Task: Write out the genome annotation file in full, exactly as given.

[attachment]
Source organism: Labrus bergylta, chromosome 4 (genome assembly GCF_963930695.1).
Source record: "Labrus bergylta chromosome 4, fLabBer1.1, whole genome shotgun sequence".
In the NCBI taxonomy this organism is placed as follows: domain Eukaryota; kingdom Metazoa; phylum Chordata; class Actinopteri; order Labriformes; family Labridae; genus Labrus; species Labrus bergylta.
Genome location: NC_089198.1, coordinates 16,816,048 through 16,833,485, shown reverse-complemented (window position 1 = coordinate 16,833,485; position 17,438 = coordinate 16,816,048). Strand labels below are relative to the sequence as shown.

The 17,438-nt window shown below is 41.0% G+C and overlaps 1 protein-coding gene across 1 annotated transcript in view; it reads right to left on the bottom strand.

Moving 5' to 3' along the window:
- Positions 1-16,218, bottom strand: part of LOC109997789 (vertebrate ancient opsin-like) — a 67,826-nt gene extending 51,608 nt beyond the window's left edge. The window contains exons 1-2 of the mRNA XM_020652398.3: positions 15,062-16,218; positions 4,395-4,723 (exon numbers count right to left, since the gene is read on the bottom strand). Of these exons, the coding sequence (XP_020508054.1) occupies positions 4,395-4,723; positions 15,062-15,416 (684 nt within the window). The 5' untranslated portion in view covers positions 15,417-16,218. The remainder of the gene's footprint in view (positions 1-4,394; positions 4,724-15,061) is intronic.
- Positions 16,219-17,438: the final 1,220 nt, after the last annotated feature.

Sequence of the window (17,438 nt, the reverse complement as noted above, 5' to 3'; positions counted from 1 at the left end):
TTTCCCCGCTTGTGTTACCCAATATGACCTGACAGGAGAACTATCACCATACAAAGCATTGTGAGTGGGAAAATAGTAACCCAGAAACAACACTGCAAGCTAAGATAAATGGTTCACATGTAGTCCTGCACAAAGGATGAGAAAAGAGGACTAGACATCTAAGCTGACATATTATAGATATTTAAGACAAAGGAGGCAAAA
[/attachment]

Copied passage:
Source organism: Labrus bergylta, chromosome 4 (genome assembly GCF_963930695.1).
Source record: "Labrus bergylta chromosome 4, fLabBer1.1, whole genome shotgun sequence".
In the NCBI taxonomy this organism is placed as follows: domain Eukaryota; kingdom Metazoa; phylum Chordata; class Actinopteri; order Labriformes; family Labridae; genus Labrus; species Labrus bergylta.
Genome location: NC_089198.1, coordinates 16,816,048 through 16,833,485, shown reverse-complemented (window position 1 = coordinate 16,833,485; position 17,438 = coordinate 16,816,048). Strand labels below are relative to the sequence as shown.

The 17,438-nt window shown below is 41.0% G+C and overlaps 1 protein-coding gene across 1 annotated transcript in view; it reads right to left on the bottom strand.

Moving 5' to 3' along the window:
- Positions 1-16,218, bottom strand: part of LOC109997789 (vertebrate ancient opsin-like) — a 67,826-nt gene extending 51,608 nt beyond the window's left edge. The window contains exons 1-2 of the mRNA XM_020652398.3: positions 15,062-16,218; positions 4,395-4,723 (exon numbers count right to left, since the gene is read on the bottom strand). Of these exons, the coding sequence (XP_020508054.1) occupies positions 4,395-4,723; positions 15,062-15,416 (684 nt within the window). The 5' untranslated portion in view covers positions 15,417-16,218. The remainder of the gene's footprint in view (positions 1-4,394; positions 4,724-15,061) is intronic.
- Positions 16,219-17,438: the final 1,220 nt, after the last annotated feature.

Sequence of the window (17,438 nt, the reverse complement as noted above, 5' to 3'; positions counted from 1 at the left end):
TTTCCCCGCTTGTGTTACCCAATATGACCTGACAGGAGAACTATCACCATACAAAGCATTGTGAGTGGGAAAATAGTAACCCAGAAACAACACTGCAAGCTAAGATAAATGGTTCACATGTAGTCCTGCACAAAGGATGAGAAAAGAGGACTAGACATCTAAGCTGACATATTATAGATATTTAAGACAAAGGAGGCAAAA